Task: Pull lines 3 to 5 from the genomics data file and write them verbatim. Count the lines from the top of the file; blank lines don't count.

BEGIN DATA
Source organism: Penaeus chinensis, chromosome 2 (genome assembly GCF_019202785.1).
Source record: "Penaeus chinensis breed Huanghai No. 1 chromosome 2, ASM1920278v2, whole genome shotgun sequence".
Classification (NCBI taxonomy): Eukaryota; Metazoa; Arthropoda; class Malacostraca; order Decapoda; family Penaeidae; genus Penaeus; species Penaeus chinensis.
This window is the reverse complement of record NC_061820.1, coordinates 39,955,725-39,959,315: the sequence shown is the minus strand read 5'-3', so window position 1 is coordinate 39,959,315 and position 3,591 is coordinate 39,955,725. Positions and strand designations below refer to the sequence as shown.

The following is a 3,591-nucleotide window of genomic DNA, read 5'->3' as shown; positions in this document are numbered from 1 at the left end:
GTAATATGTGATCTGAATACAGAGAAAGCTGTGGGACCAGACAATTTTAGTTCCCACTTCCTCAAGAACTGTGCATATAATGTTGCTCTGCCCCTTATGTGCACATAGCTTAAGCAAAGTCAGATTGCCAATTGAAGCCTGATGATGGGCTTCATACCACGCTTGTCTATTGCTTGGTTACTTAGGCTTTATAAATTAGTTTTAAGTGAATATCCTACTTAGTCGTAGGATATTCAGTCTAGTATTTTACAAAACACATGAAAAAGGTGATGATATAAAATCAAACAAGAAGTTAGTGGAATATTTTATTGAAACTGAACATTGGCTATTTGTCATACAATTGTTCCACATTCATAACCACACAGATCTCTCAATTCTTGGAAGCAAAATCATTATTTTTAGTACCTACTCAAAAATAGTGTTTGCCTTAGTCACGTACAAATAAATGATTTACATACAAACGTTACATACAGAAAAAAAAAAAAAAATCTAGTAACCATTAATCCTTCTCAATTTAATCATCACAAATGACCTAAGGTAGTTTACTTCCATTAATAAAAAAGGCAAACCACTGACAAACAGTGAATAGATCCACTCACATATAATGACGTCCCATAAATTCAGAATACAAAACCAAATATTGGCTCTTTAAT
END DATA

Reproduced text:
Classification (NCBI taxonomy): Eukaryota; Metazoa; Arthropoda; class Malacostraca; order Decapoda; family Penaeidae; genus Penaeus; species Penaeus chinensis.
This window is the reverse complement of record NC_061820.1, coordinates 39,955,725-39,959,315: the sequence shown is the minus strand read 5'-3', so window position 1 is coordinate 39,959,315 and position 3,591 is coordinate 39,955,725. Positions and strand designations below refer to the sequence as shown.

The following is a 3,591-nucleotide window of genomic DNA, read 5'->3' as shown; positions in this document are numbered from 1 at the left end: